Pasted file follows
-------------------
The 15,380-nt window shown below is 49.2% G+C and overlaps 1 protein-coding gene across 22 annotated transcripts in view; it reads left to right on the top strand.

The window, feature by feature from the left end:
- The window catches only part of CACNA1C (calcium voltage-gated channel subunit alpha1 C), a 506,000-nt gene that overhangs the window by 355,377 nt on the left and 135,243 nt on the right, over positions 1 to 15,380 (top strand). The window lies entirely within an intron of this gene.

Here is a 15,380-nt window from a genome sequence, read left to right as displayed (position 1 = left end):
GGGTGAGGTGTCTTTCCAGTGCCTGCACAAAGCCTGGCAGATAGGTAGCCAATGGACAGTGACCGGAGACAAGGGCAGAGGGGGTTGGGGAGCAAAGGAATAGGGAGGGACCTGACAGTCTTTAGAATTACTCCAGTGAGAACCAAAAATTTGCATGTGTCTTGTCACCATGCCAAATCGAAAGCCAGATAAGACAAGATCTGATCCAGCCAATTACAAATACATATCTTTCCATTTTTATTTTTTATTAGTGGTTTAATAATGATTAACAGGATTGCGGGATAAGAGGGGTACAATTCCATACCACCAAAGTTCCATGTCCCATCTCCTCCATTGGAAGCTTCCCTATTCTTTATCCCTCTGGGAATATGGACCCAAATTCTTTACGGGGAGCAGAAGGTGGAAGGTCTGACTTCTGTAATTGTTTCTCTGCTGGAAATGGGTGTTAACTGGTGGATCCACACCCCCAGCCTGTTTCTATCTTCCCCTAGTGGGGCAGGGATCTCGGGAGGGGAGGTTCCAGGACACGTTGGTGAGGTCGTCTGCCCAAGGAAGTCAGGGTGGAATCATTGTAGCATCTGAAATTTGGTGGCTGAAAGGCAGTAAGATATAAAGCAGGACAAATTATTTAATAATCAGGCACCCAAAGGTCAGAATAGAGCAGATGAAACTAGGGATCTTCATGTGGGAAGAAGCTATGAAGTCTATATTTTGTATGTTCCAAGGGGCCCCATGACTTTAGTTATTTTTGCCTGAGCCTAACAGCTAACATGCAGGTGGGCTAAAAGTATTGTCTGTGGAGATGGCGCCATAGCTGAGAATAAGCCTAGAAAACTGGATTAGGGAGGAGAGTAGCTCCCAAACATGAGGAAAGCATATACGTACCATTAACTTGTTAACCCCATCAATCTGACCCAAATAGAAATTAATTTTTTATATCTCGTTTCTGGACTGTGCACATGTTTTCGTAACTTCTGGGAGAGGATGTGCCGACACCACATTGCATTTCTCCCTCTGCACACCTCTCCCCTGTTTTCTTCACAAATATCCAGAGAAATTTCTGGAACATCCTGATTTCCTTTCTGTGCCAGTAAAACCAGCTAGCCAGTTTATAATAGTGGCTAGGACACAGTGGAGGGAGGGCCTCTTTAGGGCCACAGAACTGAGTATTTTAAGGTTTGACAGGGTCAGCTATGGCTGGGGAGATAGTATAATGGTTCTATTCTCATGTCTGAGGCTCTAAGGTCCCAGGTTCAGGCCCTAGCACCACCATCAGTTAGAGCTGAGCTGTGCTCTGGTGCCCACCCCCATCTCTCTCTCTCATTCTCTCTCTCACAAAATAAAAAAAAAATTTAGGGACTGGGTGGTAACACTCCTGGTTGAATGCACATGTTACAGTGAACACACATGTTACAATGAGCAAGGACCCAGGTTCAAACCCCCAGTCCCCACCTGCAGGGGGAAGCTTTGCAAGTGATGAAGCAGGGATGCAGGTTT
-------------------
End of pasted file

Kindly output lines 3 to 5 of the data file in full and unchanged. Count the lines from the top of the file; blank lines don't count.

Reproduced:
- The window catches only part of CACNA1C (calcium voltage-gated channel subunit alpha1 C), a 506,000-nt gene that overhangs the window by 355,377 nt on the left and 135,243 nt on the right, over positions 1 to 15,380 (top strand). The window lies entirely within an intron of this gene.

Here is a 15,380-nt window from a genome sequence, read left to right as displayed (position 1 = left end):
GGGTGAGGTGTCTTTCCAGTGCCTGCACAAAGCCTGGCAGATAGGTAGCCAATGGACAGTGACCGGAGACAAGGGCAGAGGGGGTTGGGGAGCAAAGGAATAGGGAGGGACCTGACAGTCTTTAGAATTACTCCAGTGAGAACCAAAAATTTGCATGTGTCTTGTCACCATGCCAAATCGAAAGCCAGATAAGACAAGATCTGATCCAGCCAATTACAAATACATATCTTTCCATTTTTATTTTTTATTAGTGGTTTAATAATGATTAACAGGATTGCGGGATAAGAGGGGTACAATTCCATACCACCAAAGTTCCATGTCCCATCTCCTCCATTGGAAGCTTCCCTATTCTTTATCCCTCTGGGAATATGGACCCAAATTCTTTACGGGGAGCAGAAGGTGGAAGGTCTGACTTCTGTAATTGTTTCTCTGCTGGAAATGGGTGTTAACTGGTGGATCCACACCCCCAGCCTGTTTCTATCTTCCCCTAGTGGGGCAGGGATCTCGGGAGGGGAGGTTCCAGGACACGTTGGTGAGGTCGTCTGCCCAAGGAAGTCAGGGTGGAATCATTGTAGCATCTGAAATTTGGTGGCTGAAAGGCAGTAAGATATAAAGCAGGACAAATTATTTAATAATCAGGCACCCAAAGGTCAGAATAGAGCAGATGAAACTAGGGATCTTCATGTGGGAAGAAGCTATGAAGTCTATATTTTGTATGTTCCAAGGGGCCCCATGACTTTAGTTATTTTTGCCTGAGCCTAACAGCTAACATGCAGGTGGGCTAAAAGTATTGTCTGTGGAGATGGCGCCATAGCTGAGAATAAGCCTAGAAAACTGGATTAGGGAGGAGAGTAGCTCCCAAACATGAGGAAAGCATATACGTACCATTAACTTGTTAACCCCATCAATCTGACCCAAATAGAAATTAATTTTTTATATCTCGTTTCTGGACTGTGCACATGTTTTCGTAACTTCTGGGAGAGGATGTGCCGACACCACATTGCATTTCTCCCTCTGCACACCTCTCCCCTGTTTTCTTCACAAATATCCAGAGAAATTTCTGGAACATCCTGATTTCCTTTCTGTGCCAGTAAAACCAGCTAGCCAGTTTATAATAGTGGCTAGGACACAGTGGAGGGAGGGCCTCTTTAGGGCCACAGAACTGAGTATTTTAAGGTTTGACAGGGTCAGCTATGGCTGGGGAGATAGTATAATGGTTCTATTCTCATGTCTGAGGCTCTAAGGTCCCAGGTTCAGGCCCTAGCACCACCATCAGTTAGAGCTGAGCTGTGCTCTGGTGCCCACCCCCATCTCTCTCTCTCATTCTCTCTCTCACAAAATAAAAAAAAAATTTAGGGACTGGGTGGTAACACTCCTGGTTGAATGCACATGTTACAGTGAACACACATGTTACAATGAGCAAGGACCCAGGTTCAAACCCCCAGTCCCCACCTGCAGGGGGAAGCTTTGCAAGTGATGAAGCAGGGATGCAGGTTT